Friedrich Nietzsche, Human All Too Human (Menschliches, Allzumenschliches), subtitled A Book for Free Spirits (Ein Buch für freie Geister).

First published in 1878.   A second part, Assorted Opinions and Maxims (Vermischte Meinungen und Sprüche), was published in 1879, and a third part, The Wanderer and his Shadow (Der Wanderer und sein Schatten), followed in 1880.

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Previous Section   104. SELF DEFENCE   Next Section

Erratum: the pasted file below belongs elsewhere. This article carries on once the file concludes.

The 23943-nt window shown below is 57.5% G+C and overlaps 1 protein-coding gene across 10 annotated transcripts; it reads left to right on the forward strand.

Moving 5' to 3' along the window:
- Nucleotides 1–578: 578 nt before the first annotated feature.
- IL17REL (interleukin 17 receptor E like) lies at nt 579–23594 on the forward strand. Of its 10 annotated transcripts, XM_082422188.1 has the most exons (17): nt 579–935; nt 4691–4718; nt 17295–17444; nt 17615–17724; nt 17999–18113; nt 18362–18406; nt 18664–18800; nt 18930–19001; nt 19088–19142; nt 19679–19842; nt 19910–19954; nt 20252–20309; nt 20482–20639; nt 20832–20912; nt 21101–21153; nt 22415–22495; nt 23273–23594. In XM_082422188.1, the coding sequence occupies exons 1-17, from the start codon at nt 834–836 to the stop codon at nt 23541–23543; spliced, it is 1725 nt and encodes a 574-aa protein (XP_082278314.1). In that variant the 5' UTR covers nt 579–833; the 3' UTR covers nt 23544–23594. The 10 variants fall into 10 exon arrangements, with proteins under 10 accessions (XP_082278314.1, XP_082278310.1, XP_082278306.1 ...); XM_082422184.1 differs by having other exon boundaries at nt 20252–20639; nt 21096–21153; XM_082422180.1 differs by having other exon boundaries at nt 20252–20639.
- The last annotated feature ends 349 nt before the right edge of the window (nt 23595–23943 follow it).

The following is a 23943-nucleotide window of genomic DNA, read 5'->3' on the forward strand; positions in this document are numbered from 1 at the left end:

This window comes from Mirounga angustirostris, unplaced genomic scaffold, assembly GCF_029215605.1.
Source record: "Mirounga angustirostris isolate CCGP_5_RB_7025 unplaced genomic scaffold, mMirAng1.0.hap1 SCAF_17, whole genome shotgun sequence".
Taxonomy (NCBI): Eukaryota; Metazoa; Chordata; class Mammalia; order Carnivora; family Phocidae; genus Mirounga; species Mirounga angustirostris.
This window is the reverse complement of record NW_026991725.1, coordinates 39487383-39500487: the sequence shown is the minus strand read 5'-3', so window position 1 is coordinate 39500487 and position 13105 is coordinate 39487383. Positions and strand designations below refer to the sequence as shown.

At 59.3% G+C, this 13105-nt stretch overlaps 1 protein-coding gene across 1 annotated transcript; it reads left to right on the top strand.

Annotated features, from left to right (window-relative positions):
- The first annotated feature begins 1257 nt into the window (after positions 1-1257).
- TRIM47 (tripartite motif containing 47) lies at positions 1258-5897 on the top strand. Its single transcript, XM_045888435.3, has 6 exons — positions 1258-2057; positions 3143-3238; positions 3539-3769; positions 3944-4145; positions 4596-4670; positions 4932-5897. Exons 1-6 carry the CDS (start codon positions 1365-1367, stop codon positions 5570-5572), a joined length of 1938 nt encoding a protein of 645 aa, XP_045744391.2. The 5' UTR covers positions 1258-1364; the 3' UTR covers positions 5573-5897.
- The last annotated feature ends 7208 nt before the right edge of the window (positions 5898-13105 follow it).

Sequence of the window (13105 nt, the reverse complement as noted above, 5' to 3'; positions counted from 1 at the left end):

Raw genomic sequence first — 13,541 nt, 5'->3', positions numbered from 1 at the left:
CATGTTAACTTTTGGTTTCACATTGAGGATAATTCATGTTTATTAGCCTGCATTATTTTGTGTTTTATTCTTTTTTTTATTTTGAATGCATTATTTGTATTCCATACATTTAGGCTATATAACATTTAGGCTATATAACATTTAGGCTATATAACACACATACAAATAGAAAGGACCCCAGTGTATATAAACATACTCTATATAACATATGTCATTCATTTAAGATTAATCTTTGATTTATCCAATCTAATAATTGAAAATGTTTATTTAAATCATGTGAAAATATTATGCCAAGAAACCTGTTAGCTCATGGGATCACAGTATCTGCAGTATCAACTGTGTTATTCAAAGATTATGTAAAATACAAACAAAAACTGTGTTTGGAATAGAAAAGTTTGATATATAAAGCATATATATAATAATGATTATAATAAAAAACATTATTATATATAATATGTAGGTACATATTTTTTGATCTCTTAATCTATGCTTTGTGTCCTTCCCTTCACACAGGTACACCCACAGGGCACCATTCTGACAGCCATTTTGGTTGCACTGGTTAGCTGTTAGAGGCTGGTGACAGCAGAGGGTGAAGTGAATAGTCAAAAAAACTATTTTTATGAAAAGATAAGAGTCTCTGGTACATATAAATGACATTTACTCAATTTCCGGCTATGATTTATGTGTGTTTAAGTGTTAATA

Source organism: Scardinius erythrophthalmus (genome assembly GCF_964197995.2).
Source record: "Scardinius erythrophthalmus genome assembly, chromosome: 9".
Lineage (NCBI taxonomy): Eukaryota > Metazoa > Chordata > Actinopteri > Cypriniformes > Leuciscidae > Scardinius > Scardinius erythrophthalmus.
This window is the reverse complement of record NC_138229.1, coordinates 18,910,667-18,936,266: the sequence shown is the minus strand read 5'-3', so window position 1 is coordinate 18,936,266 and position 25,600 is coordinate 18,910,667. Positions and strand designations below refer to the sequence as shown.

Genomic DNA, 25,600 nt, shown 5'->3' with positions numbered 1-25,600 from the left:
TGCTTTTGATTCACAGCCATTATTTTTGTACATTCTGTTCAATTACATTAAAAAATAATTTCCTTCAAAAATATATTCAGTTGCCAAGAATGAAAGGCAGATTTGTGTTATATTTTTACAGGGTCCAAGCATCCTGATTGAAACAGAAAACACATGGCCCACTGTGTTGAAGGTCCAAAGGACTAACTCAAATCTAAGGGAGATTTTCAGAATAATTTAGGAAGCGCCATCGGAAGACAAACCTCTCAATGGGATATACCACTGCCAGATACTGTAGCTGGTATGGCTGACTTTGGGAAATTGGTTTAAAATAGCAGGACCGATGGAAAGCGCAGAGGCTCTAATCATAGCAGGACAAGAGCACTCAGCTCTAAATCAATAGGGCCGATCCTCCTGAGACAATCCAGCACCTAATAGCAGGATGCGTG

SELF DEFENCE.  If self-defence is allowed to pass as moral, then almost all manifestations of the so called immoral egoism must also stand; men injure, rob, or kill in order to preserve or defend themselves, to prevent personal injury, they lie where cunning and dissimulation are the right means of self preservation.  Intentional injury, when our existence or safety (preservation of our comfort) is concerned, is conceded to be moral; the State itself injures, according to this point of view, when it punishes.  In unintentional injury, of course, there can be nothing immoral, that is ruled by chance.  Is there, then, a kind of intentional injury where our existence or the preservation of our comfort is not concerned?  Is there an injuring out of pure malice, for instance in cruelty?  If one does not know how much an action hurts, it is no deed of malice; thus the child is not malicious towards the animal, not evil; he examines and destroys it like a toy.  But do we ever know entirely how an action hurts another?  As far as our nervous system extends we protect ourselves from pain; if it extended farther, to our fellow men, namely, we should do no one an injury (except in such cases as we injure ourselves, where we cut ourselves for the sake of cure, tire and exert ourselves for the sake of health).  We conclude by analogy that something hurts somebody, and through memory and the strength of imagination we may suffer from it ourselves.  But still what a difference there is between toothache and the pain (pity) that the sight of toothache calls forth!  Therefore, in injury out of so called malice the degree of pain produced is always unknown to us; but inasmuch as there is pleasure in the action (the feeling of one's own power, one's own strong excitement), the action is committed, in order to preserve the comfort of the individual, and is regarded, therefore, from a similar point of view as defence and falsehood in necessity.  No life without pleasure; the struggle for pleasure is the struggle for life.  Whether the individual so fights this fight that men call him good, or so that they call him evil, is determined by the measure and the constitution of his intellect.  
 

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